Belfast Telegraph

David Bowie one of those Heroes whose art will live on forever

By Gail Walker

Fair enough, the course of our lives may not, as the ancients thought, be ruled by celestial stars. But it is true to say they are milestoned by our all too earthly and mortal ones.

The function of great cultural or historical figures in the everyday lives of the rest of us - the roles they play, what they represent, how they initiate, shape or change opinion - is a genuine social phenomenon. We may get sniffy at that, wish they didn't wear tattoos or advocate violence or promote anaemic, tepid philosophies of vague goodwill; but their influence, be they movie stars, sports players, pop stars, glamour pusses or grotesques, occurs in spite of the opprobrium of the elders among us.

Such figures exist in a way that is different from how friends, family and romantic partners do. Those people think they know us, yet they can not look into our very being - the people we dream of being, the shiny people we really are. But certain figures understand, and one of those was David Bowie, in a thousand different ways. Some trivial because he was the gawky boy made good. Some because they wanted to be a proper artist like him. And some because they too wanted to muck around with make-up, smashing taboos and outraging our elders and so-called betters.

Let's Dance. What an album to cascade into your life on the cusp of your teenage years in a small Northern Ireland town! But there are many Bowies. Or there were many Bowies. Mine, primarily, was the Comeback Bowie, the Business Suit Bowie, the Dancefloor Bowie - that bassline, that song... the man video was invented for. Let's Dance indeed. As he said in Modern Love: "I know when to go out/And when to stay in/Get things done)". And indeed he did.

All stars face one dreadful question: how do you want to be remembered? And apart from one or two drug-addled blips, Bowie always seemed to know the answer. A man of substance, style and dignity, his life and work always bore testimony to this. And now his death does too - private, reserved, dignified. If it is hard to live in the public eye, it is harder still to die in it. Perhaps that is why Bowie choreographed such an elegant and graceful exit. Not for him the hours of confessional interviews, that one last hurrah of publicity. No, he probably knew that there was only really one way to go out - in character with his life. The Thin White Duke - the emphasis was always on the duke.

These desperately sad losses are like a kind of cultural erosion on the soul - chunks of your youth just collapsing into the sea. Even as I write, the memories are playing strange tricks. Bowie in Ashes To Ashes, dressed up like a clown, a bulldozer, that weird sea and that weird beach.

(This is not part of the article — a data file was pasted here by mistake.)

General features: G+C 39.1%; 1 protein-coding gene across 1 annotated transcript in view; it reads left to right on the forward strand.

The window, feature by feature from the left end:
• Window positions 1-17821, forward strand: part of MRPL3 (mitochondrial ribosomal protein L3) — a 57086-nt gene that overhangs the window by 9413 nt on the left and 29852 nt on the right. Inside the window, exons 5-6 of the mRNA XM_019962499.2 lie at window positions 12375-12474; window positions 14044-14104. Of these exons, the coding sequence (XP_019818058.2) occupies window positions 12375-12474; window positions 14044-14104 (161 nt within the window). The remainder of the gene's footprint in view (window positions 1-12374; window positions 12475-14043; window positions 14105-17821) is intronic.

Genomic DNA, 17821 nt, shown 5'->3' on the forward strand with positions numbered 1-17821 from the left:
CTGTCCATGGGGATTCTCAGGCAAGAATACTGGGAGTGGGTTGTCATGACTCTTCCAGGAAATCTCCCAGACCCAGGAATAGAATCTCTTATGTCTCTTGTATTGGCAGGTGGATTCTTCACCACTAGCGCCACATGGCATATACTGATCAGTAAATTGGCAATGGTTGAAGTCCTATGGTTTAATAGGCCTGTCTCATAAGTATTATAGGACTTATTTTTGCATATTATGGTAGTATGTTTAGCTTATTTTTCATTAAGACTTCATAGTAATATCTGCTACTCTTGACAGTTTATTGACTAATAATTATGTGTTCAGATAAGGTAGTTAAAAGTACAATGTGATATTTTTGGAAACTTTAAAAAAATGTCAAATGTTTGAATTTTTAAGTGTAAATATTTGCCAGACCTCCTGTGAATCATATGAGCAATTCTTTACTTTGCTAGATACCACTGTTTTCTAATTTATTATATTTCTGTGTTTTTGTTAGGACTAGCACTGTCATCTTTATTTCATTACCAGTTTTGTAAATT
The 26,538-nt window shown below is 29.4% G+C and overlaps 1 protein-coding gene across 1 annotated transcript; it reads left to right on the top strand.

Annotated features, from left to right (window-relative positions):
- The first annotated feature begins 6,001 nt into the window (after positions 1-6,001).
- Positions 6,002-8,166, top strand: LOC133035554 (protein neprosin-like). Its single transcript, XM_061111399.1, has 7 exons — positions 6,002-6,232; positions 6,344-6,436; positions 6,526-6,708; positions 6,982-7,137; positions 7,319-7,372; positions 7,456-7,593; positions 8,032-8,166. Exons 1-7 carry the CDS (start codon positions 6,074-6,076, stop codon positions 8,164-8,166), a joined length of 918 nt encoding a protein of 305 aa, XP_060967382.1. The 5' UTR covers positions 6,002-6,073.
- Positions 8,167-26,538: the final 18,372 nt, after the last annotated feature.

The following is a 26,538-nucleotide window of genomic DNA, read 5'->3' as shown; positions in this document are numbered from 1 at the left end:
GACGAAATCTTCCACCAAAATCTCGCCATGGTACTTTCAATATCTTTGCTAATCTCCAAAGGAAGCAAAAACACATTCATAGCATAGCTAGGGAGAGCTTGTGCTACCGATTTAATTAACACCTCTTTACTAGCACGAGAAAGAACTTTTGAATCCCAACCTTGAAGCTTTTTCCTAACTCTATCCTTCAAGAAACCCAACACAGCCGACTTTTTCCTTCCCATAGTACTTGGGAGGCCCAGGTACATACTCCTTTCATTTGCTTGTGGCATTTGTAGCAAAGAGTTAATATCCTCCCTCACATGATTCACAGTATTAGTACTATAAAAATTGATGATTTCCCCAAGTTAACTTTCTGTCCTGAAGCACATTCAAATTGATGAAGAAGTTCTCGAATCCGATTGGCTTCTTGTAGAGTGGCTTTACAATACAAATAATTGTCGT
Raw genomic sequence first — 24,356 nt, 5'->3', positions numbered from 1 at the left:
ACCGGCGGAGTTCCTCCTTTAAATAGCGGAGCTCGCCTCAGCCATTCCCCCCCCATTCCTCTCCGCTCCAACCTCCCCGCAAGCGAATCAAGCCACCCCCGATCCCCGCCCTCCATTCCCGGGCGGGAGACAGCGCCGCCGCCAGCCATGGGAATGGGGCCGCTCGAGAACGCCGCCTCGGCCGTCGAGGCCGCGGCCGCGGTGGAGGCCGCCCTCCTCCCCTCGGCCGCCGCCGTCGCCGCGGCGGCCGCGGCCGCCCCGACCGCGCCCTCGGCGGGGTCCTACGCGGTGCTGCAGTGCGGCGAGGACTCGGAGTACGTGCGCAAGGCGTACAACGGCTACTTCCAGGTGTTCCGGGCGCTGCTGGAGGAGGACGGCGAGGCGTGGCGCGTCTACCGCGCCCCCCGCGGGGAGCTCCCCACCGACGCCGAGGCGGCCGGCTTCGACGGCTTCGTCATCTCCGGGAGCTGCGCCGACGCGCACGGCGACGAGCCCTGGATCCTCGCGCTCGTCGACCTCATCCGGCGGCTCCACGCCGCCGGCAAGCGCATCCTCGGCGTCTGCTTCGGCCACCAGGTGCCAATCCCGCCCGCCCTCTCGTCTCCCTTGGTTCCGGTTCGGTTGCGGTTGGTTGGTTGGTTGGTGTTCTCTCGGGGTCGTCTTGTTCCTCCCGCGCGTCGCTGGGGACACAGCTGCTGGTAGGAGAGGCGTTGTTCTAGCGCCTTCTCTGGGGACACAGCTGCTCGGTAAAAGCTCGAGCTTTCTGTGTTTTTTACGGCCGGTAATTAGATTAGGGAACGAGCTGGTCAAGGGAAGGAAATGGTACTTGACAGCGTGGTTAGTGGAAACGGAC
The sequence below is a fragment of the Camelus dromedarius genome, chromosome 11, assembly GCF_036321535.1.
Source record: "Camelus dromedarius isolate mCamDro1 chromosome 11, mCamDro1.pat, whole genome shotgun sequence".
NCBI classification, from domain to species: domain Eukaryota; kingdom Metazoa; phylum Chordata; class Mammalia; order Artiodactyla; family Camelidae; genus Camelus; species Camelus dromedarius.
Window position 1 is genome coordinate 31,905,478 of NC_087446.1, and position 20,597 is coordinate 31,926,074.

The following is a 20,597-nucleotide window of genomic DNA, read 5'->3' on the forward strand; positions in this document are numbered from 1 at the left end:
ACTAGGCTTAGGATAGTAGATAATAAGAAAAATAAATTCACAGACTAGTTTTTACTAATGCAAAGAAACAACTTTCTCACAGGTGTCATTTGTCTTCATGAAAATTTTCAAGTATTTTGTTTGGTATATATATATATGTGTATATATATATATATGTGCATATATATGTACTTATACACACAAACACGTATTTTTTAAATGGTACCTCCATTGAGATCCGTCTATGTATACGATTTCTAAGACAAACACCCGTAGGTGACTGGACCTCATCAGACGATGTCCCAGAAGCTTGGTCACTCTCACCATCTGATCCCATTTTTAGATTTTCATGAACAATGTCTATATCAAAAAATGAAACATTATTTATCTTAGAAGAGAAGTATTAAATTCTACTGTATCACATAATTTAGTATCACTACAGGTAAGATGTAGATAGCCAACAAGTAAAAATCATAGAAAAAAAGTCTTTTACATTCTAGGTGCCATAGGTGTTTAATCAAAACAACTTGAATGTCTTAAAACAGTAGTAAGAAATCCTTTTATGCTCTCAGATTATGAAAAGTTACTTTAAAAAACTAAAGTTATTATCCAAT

David on all fours on - I can't quite remember - Blue Jean, was it? The images were as powerful as the music. And then, for me, what you might call retrieved memories: as an intrigued teenager ransacking his back catalogue, glued to old archive footage of Ziggy and his Spiders From Mars - hotpants and mascara, platforms and shockingly dyed hair. If this was the revolution, it looked like fun. What was there for any teen not to like, let alone one in rural Ulster in the Eighties, more often than not confined to living in a few streets due to the disintegration of society all around?

Now, replicate that across the globe and down the decades. Bowie joins that very select band of artists whose impact will only broaden and deepen as his influence on fashion, sexuality, lifestyles, image-making and creativity, let alone music, is more understood.

As the years slip by, the sounds of our youth can become not less important but more. More vital because Bowie never became nostalgia. And because he was always reinventing himself we thought the process would go on forever. That he was quaffing from the fountain of youth. And we thought that even when his lyrics had become infused with shades of melancholia and darkness. I suppose you could say we were so caught up in the excitement of his latest album we didn't pause to notice that sometimes the flame burns brightest before it flutters out. But that is to confuse the artist with the art. The songs will go on. And more importantly our relationship with 'David Bowie' will go on. We have the memories and those memories will come back, obviously at this time of sadness, but in the years to come as well.

More strangely, though - for all his extravagant myth-making, his many exuberant selves, his outrageous takes on being a human in space - Bowie was also oddly traditional. A very British eccentric in the best sense, one of the odd gifts the wayward English psyche presents to the world, insisting somehow that even impossible odds can be overcome...

I can remember

Standing by the wall

And the guns shot above our heads

And we kissed,

As though nothing could fall

And the shame was on the other side.

Oh we can beat them, for ever and ever.

Then we could be heroes,

Just for one day.

Belfast Telegraph


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